Homelessness in Montgomery County decreased by 9 percent from 2016 to 2017, according to an annual survey conducted by Metropolitan Washington Council of Governments.
According to the survey, which was a one-night snapshot of the homeless population on Jan. 25 of this year, there were 894 homeless people in the County, as compared to 981 in 2016 and 1,100 in 2015.
The 894 people included 86 families and 172 children, according to the survey.
The survey, in its 17th year, tallied the homeless population in nine jurisdictions in the Washington, D.C. area. Overall, there were 11,128 homeless individuals in the nine jurisdictions, according to the survey which was released last week.
Amanda Harris, Montgomery County’s chief of special needs housing in its Department of Health and Human Services, called the numbers in the survey “typical,” although the survey noted that day was unseasonably warm.
The report listed 159 adults in the County who are chronically homeless. That is a 5 percent increase over last year’s 151.
However, Harris said the number of chronically homeless people may be higher; she has counted 274.
The chronically homeless – who have a disability and have been homeless for at least a year or four different times during three years for a total of one year – make up 25 to 30 percent of the County’s homeless residents.
Most of the chronically homeless live in the downtown Silver Spring area, Harris said. That is one of the reasons Progress Place was opened at the end of 2016. It includes 21 living quarters for the chronically homeless, who can then find the services they need in the same building.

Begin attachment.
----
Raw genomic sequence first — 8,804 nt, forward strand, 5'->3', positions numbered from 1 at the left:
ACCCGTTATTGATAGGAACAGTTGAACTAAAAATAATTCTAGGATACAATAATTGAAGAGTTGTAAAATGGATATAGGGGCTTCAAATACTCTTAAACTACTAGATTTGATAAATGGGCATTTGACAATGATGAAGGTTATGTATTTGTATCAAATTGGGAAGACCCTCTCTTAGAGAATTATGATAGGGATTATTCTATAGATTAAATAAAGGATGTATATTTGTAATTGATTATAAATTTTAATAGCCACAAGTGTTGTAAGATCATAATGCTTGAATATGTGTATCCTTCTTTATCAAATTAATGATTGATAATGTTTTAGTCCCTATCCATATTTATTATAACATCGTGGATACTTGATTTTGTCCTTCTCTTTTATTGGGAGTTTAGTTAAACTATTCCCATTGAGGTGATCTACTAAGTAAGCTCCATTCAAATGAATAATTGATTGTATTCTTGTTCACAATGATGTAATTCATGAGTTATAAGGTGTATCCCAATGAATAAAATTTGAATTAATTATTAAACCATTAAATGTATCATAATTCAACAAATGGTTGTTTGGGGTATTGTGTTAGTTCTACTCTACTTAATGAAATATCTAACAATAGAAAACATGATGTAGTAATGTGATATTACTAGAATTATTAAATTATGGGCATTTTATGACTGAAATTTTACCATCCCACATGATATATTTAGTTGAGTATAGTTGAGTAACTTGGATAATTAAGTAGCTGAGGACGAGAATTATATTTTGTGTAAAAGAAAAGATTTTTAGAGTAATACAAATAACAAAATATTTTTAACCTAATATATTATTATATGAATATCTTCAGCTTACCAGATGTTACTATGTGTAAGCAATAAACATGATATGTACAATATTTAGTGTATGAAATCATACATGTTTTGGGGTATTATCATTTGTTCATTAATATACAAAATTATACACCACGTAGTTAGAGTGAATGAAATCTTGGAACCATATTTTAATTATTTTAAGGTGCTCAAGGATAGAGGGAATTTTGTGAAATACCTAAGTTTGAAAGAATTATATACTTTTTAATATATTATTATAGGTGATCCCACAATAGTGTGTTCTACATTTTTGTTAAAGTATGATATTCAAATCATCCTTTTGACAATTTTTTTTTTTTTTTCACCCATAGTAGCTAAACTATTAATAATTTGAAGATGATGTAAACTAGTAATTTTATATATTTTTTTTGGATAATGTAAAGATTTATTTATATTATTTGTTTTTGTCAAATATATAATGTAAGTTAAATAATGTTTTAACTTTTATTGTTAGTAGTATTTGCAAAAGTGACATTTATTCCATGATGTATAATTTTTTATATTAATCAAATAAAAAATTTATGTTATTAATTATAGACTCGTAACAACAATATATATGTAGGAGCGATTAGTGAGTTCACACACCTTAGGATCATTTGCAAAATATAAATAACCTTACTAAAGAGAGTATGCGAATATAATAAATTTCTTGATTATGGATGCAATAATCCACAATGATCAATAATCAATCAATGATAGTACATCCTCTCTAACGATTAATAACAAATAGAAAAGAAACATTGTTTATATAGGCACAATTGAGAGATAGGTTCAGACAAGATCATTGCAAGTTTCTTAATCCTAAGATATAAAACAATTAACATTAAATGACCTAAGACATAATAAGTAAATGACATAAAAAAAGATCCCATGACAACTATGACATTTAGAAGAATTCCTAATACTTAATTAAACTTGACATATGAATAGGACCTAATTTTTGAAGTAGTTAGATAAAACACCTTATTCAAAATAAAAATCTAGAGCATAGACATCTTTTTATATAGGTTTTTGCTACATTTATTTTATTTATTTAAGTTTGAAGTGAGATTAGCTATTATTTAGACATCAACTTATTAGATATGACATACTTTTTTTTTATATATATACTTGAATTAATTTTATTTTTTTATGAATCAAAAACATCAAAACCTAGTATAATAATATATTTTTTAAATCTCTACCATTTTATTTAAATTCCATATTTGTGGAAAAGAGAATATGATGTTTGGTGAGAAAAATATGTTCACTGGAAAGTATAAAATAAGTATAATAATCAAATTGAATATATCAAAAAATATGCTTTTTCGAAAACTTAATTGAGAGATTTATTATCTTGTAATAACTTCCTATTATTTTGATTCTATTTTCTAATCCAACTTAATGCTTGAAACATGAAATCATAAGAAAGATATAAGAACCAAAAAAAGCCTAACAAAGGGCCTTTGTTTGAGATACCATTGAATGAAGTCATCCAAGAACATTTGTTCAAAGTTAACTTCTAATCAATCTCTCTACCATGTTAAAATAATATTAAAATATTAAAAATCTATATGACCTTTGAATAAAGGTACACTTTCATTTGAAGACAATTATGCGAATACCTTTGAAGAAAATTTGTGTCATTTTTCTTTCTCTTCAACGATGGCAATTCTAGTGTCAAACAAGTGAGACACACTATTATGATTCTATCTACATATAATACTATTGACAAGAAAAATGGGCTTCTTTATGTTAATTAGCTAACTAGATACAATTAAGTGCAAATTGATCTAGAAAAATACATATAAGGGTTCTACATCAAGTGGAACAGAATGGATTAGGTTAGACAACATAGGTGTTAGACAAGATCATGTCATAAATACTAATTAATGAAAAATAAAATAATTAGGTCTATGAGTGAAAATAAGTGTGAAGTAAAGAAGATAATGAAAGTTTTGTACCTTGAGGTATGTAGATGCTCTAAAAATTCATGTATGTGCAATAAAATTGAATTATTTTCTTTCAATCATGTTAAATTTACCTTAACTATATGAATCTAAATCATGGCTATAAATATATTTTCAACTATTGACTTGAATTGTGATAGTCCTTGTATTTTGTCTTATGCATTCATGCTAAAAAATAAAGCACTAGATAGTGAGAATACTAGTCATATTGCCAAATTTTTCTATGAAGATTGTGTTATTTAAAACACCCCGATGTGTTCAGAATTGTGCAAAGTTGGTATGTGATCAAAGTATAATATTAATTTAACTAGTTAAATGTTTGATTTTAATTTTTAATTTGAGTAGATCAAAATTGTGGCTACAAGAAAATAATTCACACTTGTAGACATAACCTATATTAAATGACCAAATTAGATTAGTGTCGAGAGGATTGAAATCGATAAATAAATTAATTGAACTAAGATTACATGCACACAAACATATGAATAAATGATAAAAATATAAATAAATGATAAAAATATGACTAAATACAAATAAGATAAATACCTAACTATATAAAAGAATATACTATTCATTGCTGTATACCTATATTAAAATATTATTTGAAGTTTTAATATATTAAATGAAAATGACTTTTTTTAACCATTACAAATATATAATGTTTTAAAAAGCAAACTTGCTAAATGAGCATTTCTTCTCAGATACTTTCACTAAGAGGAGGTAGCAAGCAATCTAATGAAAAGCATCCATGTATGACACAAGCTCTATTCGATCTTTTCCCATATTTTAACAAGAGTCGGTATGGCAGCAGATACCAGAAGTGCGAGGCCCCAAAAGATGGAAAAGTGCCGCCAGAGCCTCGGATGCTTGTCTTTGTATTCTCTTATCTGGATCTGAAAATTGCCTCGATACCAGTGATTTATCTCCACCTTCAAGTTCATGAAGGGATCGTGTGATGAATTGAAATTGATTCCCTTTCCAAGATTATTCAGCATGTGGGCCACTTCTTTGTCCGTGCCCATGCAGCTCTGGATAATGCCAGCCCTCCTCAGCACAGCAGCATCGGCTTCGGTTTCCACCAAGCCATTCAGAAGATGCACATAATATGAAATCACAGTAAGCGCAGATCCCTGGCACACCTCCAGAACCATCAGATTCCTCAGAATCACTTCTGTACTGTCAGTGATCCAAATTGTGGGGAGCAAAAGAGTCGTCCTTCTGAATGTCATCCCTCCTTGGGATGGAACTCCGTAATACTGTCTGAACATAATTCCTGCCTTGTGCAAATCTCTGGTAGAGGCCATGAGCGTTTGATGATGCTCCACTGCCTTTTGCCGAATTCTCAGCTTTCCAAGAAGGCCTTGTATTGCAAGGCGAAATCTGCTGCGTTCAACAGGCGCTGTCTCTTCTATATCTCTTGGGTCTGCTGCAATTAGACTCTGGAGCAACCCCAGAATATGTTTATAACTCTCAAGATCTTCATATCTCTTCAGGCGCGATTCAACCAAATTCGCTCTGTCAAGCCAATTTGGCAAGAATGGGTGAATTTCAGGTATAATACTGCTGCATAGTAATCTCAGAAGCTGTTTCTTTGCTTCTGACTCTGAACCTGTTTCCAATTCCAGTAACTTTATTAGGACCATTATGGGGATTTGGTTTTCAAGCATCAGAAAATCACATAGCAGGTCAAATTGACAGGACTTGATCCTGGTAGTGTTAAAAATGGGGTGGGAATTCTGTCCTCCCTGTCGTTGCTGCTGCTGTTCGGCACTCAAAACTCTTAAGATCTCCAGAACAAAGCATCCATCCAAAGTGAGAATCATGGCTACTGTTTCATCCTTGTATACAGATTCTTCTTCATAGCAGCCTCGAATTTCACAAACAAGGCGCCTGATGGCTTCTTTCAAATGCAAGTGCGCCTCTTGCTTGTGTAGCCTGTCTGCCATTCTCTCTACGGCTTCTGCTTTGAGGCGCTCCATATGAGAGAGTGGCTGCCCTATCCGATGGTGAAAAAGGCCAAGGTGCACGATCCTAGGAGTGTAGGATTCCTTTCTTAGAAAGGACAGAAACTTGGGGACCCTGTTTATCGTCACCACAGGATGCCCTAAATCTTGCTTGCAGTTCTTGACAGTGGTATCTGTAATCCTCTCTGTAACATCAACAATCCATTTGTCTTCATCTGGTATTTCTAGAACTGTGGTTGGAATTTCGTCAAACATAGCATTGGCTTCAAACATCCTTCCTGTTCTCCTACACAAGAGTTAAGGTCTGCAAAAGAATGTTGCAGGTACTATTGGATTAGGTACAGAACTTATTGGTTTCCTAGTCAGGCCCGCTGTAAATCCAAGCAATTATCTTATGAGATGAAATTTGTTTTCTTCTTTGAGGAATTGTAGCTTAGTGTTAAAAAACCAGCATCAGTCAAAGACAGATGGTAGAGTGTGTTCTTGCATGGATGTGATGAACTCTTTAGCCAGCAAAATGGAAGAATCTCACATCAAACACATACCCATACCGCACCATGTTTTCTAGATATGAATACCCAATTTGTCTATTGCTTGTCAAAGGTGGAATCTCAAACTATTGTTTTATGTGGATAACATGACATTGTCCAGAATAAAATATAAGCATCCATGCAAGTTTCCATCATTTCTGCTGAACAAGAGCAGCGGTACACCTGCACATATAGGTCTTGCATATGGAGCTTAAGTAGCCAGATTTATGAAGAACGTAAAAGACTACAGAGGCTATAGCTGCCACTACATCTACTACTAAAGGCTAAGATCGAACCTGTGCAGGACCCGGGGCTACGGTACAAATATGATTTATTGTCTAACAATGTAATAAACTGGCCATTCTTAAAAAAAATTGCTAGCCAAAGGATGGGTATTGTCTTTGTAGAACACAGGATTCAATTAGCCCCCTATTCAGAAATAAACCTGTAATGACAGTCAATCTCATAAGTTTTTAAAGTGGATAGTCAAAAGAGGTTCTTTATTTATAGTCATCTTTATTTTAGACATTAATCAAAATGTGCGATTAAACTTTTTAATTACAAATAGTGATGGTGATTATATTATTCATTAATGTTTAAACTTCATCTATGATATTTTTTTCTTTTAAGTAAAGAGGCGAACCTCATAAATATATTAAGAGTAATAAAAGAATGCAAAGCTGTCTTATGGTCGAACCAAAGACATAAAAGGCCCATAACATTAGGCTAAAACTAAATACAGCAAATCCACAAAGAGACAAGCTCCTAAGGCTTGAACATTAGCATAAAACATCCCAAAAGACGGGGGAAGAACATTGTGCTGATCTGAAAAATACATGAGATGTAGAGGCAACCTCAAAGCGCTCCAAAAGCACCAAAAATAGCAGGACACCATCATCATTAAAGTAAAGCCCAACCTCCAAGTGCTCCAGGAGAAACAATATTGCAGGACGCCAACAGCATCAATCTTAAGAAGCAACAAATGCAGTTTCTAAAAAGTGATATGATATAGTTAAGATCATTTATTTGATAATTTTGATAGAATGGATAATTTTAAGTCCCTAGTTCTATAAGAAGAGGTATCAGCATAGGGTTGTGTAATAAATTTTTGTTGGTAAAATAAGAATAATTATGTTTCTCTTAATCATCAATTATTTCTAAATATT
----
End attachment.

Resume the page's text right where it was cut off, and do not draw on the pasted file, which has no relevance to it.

“These are the folks that cost us the most money,” she said, because “they need the most services.”
Despite the numbers, Harris is “confident we can end chronic homelessness by the end of the year.” Her office is aware of these people, and 10 outreach employees are working closely with them.
Ending chronic homelessness means that there are three or less people in that condition here, she said.
The majority of County residents who are homeless are usually without a permanent place to live for short periods of time, Harris said.
She called the overall 9 percent decrease in homelessness here “good,” but added, “There still is a lot of work to be done.”
Basically, there are three categories that homeless people fall into, she said. One consists of the long-term homeless who need the most support.
The next category is for those who face problems, but with help, can overcome their difficulties, Harris said. Job coaching is one area that can really help a person land a job and then have enough money for rent.
The third category consists of those who need specific intervention, Harris said, including receiving an apartment security deposit to get them started or getting a monthly supplement to help out.
“We have a fairly significant number of people who are working” but not able to pay for a place to live, she said, adding the County doesn’t have enough affordable housing vouchers for everyone.
Also, she said, Montgomery County is an expensive place to live.
The survey referred to that, noting, “Montgomery County continues to experience high housing costs which make it difficult for households to obtain and maintain permanent housing.”
While the chronically homeless tend to be found in Silver Spring, the others “are fairly evenly distributed” throughout the rest of the County, Harris said.
She has not noticed an increase in homelessness due to the federal government’s crackdown on illegal immigrants but added that probably would not have an effect this soon.
Harris is optimistic the County can end homelessness in 2020. The plan is not to find temporary housing but rather to find permanent solutions for the area’s homeless.
Currently, Montgomery County has 540 beds for households without children, and 317 beds for families with children, according to the survey.